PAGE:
EDITORIAL: No protection for Absa from parent's troubles
HOW much of a problem is it for Absa that its parent, Barclays, has now been caught up in the London interbank offered rate (Libor) scandal, which may turn out to be a long, drawn-out affair ? The scandal has claimed the scalp of chairman Marcus Agius, but he may be only the first. The issue is particularly pertinent for Absa, SA's biggest bank by customers, since it has its own problems, announcing only last week that earnings would be lower than expected.
The effect on Absa partly depends on the nature and extent of the Libor scandal. What happened was that traders in Barclays' investment banking arm, Barclays Capital, deliberately misreported the Libor - the rate at which banks offer credit to each other - in order to make trading profits. Barclays has now paid an extraordinary $452m fine for this subterfuge. But perversely, the good news for Barclays is that the scandal looks set to spread to other banks. Even the Bank of England appears to have unwittingly condoned this behaviour during the 2008 banking crisis.
This is all fascinating, but what does it mean for Absa? It is, in short, bad news not only for Absa but perhaps also for the whole notion of foreign investment in banking. One of the ideas behind the Absa takeover was that this sophisticated British bank would help Absa modernise and expand both within SA and the rest of Africa.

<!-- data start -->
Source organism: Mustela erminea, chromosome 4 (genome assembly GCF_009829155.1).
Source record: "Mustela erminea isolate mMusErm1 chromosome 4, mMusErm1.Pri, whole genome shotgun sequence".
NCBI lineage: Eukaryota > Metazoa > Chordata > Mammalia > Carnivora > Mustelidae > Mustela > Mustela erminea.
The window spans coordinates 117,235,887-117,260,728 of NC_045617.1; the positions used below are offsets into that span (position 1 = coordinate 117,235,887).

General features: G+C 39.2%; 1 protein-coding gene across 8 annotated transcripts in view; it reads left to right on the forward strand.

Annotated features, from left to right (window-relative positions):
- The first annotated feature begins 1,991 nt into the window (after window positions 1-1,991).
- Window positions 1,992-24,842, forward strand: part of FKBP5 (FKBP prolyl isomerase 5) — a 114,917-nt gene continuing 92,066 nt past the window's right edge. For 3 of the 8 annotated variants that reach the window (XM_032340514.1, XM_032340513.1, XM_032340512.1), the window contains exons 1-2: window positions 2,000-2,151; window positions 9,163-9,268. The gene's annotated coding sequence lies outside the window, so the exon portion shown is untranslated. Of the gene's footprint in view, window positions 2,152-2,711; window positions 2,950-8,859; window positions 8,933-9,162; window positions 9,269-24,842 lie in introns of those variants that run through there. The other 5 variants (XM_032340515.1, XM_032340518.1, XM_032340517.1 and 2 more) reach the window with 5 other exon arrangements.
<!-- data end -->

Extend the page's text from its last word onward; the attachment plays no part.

Yet, the benefits don't seem to have flowed through, and Absa's position in South African banking has remained static. It appears that rather than being taught the ropes by its European parent, the cash-hungry parent is now relying on its young for cash. Absa's dividend yields are noticeably higher than those of its peers despite its financial position being somewhat weaker. This is almost exactly the opposite of what was supposed to happen.
At the root of the issue is a clash of cultures within banking. As Financial Times columnist Martin Wolf commented yesterday, if banking is to retain public trust, there must be a separation of the self-interested trading culture of today's investment banking from the service-oriented culture of oldfashioned commercial banking.
What we know as "banking" is, in fact, two different things with two different business models. Each of those business models have a different ethos. These cultures may be incompatible. The South African banking market is partly protected from this difference because the investment banking divisions of international banks constitute a large part of the local investment banking market.
Yet, Absa is the one bank that is not protected because parent Barclays is as much a trading bank as a deposit-taking bank. The South African banking regulator needs to examine or re-examine this risk and suggest some solutions.
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